Options for Full-Day Services for Children Participating in Head Start . History of the Full-Day Program


The NRCA has been able to purchase off-site child care services for approximately 40 Head Start children since CCDBG funding became available three years ago through the Virginia Council on Child Day Care and Early Childhood Programs.19 Then, as now, the program's community needs assessment and individual family needs assessments indicated a need for full-day services. (This year, for instance, 193 of the 304 Head Start children have parents who are working full-time or in full-time education or training.) The executive director of the NRCA community action agency was particularly interested in obtaining the new funding to provide full-day service, even though the Head Start program was in the midst of an expansion that threatened to overwhelm its staff.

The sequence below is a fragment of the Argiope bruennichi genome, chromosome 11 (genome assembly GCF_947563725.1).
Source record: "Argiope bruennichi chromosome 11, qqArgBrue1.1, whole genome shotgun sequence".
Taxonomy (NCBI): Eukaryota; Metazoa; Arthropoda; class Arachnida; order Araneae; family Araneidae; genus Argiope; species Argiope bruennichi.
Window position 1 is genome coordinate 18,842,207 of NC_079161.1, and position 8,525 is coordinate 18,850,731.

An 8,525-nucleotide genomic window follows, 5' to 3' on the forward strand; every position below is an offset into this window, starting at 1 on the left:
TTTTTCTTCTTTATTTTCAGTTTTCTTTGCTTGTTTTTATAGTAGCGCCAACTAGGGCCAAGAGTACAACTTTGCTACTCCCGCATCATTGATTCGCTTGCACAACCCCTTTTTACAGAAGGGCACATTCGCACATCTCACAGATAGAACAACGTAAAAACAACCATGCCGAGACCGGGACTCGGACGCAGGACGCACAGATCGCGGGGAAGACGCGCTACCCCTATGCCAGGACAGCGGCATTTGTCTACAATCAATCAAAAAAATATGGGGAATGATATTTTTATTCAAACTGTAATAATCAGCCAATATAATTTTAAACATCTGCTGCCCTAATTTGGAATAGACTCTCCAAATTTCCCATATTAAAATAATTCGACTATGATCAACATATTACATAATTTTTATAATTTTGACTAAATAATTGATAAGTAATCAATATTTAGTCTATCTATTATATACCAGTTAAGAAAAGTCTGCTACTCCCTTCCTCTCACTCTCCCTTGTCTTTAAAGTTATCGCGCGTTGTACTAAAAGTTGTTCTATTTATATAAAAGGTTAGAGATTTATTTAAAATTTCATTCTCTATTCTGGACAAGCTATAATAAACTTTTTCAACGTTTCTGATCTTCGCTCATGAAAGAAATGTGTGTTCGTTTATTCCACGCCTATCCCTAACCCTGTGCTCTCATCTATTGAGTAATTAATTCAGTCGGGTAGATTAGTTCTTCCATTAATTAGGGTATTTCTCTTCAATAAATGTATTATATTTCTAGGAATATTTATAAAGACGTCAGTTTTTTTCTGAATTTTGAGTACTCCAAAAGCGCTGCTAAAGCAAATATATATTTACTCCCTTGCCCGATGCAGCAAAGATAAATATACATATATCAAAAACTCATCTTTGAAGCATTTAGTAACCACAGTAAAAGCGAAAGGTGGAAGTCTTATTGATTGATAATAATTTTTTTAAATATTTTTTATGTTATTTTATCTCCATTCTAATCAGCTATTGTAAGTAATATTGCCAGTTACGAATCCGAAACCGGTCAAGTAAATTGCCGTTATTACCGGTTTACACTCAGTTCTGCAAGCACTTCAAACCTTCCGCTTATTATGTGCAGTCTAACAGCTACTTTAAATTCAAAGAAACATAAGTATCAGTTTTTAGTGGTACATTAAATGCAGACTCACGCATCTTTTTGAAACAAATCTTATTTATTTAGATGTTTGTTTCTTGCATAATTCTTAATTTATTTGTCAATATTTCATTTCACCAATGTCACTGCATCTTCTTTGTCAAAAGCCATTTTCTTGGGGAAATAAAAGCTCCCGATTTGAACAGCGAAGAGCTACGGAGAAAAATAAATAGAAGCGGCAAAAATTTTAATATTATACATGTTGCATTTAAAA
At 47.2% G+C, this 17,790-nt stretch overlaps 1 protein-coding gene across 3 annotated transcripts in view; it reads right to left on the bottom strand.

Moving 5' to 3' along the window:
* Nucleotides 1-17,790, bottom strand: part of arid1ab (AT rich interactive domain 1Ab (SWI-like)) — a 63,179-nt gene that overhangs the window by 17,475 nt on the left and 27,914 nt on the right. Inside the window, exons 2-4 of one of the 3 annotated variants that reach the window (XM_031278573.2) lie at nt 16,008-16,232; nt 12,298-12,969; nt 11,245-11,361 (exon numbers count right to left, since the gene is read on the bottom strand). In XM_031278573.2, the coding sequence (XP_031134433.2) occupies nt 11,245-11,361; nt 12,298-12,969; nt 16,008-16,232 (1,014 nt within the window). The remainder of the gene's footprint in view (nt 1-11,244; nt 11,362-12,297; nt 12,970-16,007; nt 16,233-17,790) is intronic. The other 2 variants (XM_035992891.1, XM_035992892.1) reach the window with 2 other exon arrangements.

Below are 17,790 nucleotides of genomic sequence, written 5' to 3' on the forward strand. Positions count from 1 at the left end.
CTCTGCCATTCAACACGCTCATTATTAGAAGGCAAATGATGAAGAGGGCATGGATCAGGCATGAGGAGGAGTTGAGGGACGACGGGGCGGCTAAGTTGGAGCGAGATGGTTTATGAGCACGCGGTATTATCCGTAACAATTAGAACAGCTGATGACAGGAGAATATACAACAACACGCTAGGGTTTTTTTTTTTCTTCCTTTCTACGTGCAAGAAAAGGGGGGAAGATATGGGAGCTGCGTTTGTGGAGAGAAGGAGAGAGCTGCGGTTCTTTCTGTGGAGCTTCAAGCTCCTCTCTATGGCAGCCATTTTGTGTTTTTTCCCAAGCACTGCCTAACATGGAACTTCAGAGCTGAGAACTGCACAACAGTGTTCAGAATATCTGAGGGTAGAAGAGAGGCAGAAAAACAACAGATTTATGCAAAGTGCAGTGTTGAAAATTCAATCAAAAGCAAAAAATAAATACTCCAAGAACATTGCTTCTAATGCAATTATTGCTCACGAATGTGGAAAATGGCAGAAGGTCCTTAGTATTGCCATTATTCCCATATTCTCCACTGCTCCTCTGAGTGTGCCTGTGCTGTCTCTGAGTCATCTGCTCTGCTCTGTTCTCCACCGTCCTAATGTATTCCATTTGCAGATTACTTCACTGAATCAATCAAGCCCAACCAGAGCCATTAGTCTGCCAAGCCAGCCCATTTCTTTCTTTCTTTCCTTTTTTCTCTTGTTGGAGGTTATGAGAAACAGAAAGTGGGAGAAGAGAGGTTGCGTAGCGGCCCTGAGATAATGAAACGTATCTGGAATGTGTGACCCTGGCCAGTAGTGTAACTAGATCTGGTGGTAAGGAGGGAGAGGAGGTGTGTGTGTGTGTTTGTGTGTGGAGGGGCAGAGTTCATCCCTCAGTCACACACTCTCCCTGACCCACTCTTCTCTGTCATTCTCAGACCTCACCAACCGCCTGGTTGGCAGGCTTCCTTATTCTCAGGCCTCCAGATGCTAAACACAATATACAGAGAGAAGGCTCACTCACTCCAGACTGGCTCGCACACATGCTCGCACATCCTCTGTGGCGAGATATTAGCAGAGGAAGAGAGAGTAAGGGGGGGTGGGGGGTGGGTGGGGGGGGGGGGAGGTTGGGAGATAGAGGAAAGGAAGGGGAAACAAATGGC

When they first received it, the Head Start director and her staff explored the option of using the funding to provide on-site wraparound care; that is, to extend the hours of the current Head Start program or at least to offer additional child care hours on-site, once the Head Start program ended. However, since CCDBG funding per slot was much lower than that of Head Start, they decided that they could not afford to provide a full-day program on-site.

In addition, the director was concerned that an on-site, full-day Head Start program would overload her staff with child care responsibilities, making it difficult for them to schedule home visits, perform parent advocacy work, prepare daily plans, and receive training. For all of these reasons, the program decided to use its CCDBG funding to contract with other licensed community child care centers and in-home providers to deliver afternoon child care services that would supplement the morning Head Start program.